Prevalence of Irritable Bowel Syndrome and Metabolic Syndrome among Young Adults


  • Prem Kumar, Ehsan Rahim Memon, Imran Arshad, Shaista Zeb



Irritable bowel syndrome, Metabolic syndrome, Prevalence, Young adults.


Background and Aim: Nutrient absorption, dietary pattern, and food ingestion might be affected by a common gastrointestinal disorder known as irritable bowel syndrome (IBS). Metabolic syndrome is significantly associated with nutrition-related parameters, inferring irritable bowel syndrome which increases the potential risk for metabolic syndrome (MS). The present study aimed to assess the incidence of irritable bowel syndrome and metabolic syndrome among young adults. 

Methodology: This cross-sectional study was conducted on 428 adults between 16 and 60 years at the Department of Medicine and Gastroenterology, Isra University Hospital, Halaroad Hyderabad from January 2019 to December 2021. Anthropometry and biochemistry were used in screening out the individual health check-up. The presence and absence of metabolic syndrome were identified based on the results. Individuals with a history of metabolic syndrome or already on medication for dyslipidemia or diabetic Mellitus or hypertension were excluded.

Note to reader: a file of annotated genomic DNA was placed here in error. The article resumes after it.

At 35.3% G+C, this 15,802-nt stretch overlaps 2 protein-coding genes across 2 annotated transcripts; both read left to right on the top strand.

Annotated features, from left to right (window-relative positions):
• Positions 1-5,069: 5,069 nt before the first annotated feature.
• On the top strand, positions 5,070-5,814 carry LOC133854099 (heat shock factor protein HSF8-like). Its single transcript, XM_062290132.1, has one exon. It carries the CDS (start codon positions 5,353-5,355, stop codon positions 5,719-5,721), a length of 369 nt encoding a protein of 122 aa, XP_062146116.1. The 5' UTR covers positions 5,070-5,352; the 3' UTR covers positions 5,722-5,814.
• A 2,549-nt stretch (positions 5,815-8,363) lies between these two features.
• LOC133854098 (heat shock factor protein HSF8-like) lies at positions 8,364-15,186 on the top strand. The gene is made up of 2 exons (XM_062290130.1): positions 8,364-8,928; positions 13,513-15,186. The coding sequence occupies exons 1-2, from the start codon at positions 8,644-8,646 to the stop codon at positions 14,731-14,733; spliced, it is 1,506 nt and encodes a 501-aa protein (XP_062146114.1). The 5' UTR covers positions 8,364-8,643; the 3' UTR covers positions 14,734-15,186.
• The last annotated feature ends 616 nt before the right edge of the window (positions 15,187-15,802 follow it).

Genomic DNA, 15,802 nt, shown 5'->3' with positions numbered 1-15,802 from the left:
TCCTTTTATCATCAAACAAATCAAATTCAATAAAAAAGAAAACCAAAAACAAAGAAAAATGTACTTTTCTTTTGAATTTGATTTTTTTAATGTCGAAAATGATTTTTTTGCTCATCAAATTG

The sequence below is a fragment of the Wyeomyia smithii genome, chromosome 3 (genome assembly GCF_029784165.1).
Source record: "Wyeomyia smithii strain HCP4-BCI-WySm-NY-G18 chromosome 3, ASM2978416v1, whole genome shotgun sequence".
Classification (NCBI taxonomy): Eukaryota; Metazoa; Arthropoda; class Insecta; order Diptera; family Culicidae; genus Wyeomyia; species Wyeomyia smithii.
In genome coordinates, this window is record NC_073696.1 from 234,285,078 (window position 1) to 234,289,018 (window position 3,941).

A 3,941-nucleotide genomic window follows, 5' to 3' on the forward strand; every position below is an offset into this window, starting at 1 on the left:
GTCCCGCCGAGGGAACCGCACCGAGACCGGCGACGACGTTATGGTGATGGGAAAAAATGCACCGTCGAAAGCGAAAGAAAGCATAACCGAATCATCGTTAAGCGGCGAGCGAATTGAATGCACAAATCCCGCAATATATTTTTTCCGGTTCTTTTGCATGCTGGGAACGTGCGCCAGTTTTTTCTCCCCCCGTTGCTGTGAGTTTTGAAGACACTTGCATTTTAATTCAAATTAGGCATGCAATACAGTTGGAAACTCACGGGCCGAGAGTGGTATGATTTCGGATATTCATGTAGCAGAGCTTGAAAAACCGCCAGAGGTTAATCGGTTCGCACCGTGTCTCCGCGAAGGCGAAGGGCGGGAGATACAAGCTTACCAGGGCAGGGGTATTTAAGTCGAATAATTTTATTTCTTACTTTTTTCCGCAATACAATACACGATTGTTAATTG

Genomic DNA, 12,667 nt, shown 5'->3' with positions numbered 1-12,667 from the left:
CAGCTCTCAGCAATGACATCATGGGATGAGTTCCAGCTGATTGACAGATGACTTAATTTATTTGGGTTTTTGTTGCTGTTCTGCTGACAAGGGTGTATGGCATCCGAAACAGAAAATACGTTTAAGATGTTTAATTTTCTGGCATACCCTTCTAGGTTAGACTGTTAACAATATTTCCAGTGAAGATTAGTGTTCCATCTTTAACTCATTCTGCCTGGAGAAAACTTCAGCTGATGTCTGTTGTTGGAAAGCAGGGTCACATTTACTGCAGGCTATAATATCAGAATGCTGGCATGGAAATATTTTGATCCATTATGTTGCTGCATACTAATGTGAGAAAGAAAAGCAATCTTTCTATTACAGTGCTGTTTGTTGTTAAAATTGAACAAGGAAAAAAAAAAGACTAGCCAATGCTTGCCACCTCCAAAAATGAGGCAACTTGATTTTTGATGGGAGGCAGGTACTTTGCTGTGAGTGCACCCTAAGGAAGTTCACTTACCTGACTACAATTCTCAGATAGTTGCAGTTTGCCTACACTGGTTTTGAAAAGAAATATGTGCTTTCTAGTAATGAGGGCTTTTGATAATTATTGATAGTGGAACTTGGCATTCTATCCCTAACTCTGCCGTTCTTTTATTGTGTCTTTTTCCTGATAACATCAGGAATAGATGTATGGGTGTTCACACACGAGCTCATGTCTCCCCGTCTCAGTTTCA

Results: Of the total patients, the incidence of irritable bowel syndrome and metabolic syndrome was 18 (4.2%) and 132 (30.8%) respectively. The proportion of irritable bowel syndrome was insignificant in patients with or without metabolic syndrome (1.9% versus 4.1% respectively; p=0.5). Individuals with irritable bowel syndrome had a significantly higher mean weight 74.5 kg versus 66.8 kg; p=0.007). The mean value of body mass index, waist circumference, and fasting glucose was 27.6 versus 23.8 kg; p=0.001, 87.6 versus 84.3 cm, and 97 versus 88 mg/dl; p<0.000) respectively.  

Conclusion: In our study, we discovered an insignificant association between irritable bowel syndrome and the presence or absence of metabolic syndrome in young adults. Furthermore, the study findings suggested that irritable bowel syndrome treatment could be used to prevent metabolic syndrome as a potentially beneficial factor.